New Tesla Model 3 vs Second-Hand Model S: Video


It’s a tough question that may never have a definitive answer.

As we always say, the car you choose comes down to your priorities and budget. However, what if both vehicles meet or exceed your priorities and are financially attainable? This may be the case for people considering a new Tesla Model 3 or used Model S. While we’ve shared a few articles and videos about this topic, there’s probably not a more trusted YouTuber than Bjørn Nyland when it comes to all things Tesla and/or EV-related commentary.

If it seems like Nyland has been at this forever and has tested just about every EV on the market, it’s because it’s true. Yes, Nyland is an admitted Tesla fan and owner, which arguably makes him an authority regarding the Silicon Valley automaker. However, that doesn’t stop him from remaining admirably objective. What does he have to say when comparing two Tesla vehicles?

Nyland looks at both cars in detail to help you make a decision. Overall, he points out that the Tesla Model 3 is more efficient, which means faster road trips. He also prefers its Autopilot technology due to its up-to-date hardware. Still, the Model S has more cargo volume, a better battery/drive unit warranty, an actual instrument cluster, and, in most cases, free lifetime Supercharging.

After you check out the video, leave us some insight in the comment section below.

If you’d like to search for a used Tesla Model S, visit our sister site

Video Description via Bjørn Nyland on YouTube:

New Model 3 vs 2nd hand Model S


Tesla Model 3 Performance - Dual Motor Badge
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Tesla Model 3 Performance Tesla Model 3 Performance Tesla Model 3 Performance Tesla Model 3 Performance - Midnight Silver Tarmac Motion (wallpaper 2,560x – click to enlarge) Tesla Model 3 Performance - White Interior - Wide 2. Tesla Model 3
Range: 310 miles; 136/123 mpg-e. Still maintaining a long waiting list as production ramps up slowly, the new compact Tesla Model 3 sedan is a smaller and cheaper, but no less stylish, alternative, to the fledgling automaker’s popular Model S. This estimate is for a Model 3 with the “optional” (at $9,000) long-range battery, which is as of this writing still the only configuration available. The standard battery, which is expected to become available later in 2018, is estimated to run for 220 miles on a charge. Tesla Model 3 charge port (U.S.)


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Tesla Model S Tesla Model S Tesla Model S Tesla Model S Michael's Tesla Model S Tesla Model S Tesla Model S, Image Credit: Tesla Tesla Model S Tesla Model S, Image Credit: Tesla Tesla Mode Tesla Model S Tesla Model S Tesla Model S Tesla Model S P100D Inside the Tesla Model S, Image Credit: Tesla Tesla Model S Interior, Image Credit: Tesla

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9 Comments on "New Tesla Model 3 vs Second-Hand Model S: Video"

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You can get a 2012 S for $30,000 in LA.
They have 200+ for sale on up to $60,000.

I was recently perusing the used Model Ses on Tesla’s site. There are some compelling Ses out there especially if you aren’t hunting for something dirt cheap. A refresh (post March 2016) 75D is a pretty nice ride. Yes, it has shorter range that the AWD Model 3 but it is bigger, better looking, faster, smoother riding, and if you are willing to spend a bit more you can even get an AP 2.0 car.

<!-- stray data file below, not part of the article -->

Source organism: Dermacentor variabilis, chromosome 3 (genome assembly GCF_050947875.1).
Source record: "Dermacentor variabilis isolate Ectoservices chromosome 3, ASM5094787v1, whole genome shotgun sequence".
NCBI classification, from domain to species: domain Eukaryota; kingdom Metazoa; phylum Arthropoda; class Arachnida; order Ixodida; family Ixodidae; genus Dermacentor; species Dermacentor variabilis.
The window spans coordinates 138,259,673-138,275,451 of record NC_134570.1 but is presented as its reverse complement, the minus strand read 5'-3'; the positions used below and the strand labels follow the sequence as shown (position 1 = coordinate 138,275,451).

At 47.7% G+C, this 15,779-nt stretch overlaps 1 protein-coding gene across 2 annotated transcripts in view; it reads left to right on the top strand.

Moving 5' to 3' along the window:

I know this is odd for an American, but bigger is /exactly/ why I am leaning more towards a new 3 than a used S. I grew up driving small cars, so bigger is a negative, not a positive.

Also I live in an area of Texas where my current car, a Volt, scrapes on flood prevention features of my neighborhood, entrances to parking lots, the farm roads I have to take to get to my kid’s school, etc etc.

… Do they sell S lift kits? I joke, I kid… I half joke.

Smaller, and NARROWER, in my experience, makes the grind less likely on these features.

You can get air suspension in the Model S which will give you much better ground clearance than either the Volt or the Model 3.

55K for a fully decked out P85D. 65 K miles, but 4 yr 50,000 mi warranty.
Not bad I’d say.

Model S cons:
1) Insurance cost is much higher.
2) Repair cost is much higher. That all Alum chassis scares a lot of body shops.
3) Big, harder for daily use. Be prepared to accept some scratches.
4) Better find out what those low profile 19″ tires cost to replace. See Edmunds for their experience.
5) Only late models have AP2.0.
6) Less interior storage, sleeves, pockets, little things like that.

On the other hand, the size is good for long family trips. Free supercharging is good for those making such trips frequently. Bean counters have infiltrated Tesla and will only keep jacking up charging fees.

“Bean counters have infiltrated Tesla and will only keep jacking up charging fees.”

Nothing to do with bean counter. It was designed to deter SC abusers like Tesloop (which is a business) and reduce crowds.

Also, with a lower cost of Model 3, it went from “pre-paid” format on the Model S to a “pay as you go” format in the Model 3. Nothing wrong with it. That is the cost!

Expect the used market to get cheaper as Tesla drops refurbishing and inventory goes up. Selling used cars with no refurbishment sight unseen is not a sustainable business unless you want to sell the cars for peanuts.

I got a 2016 X P90D..Now that is the best buy and the best of TSLA line up..36K miles only $70,200.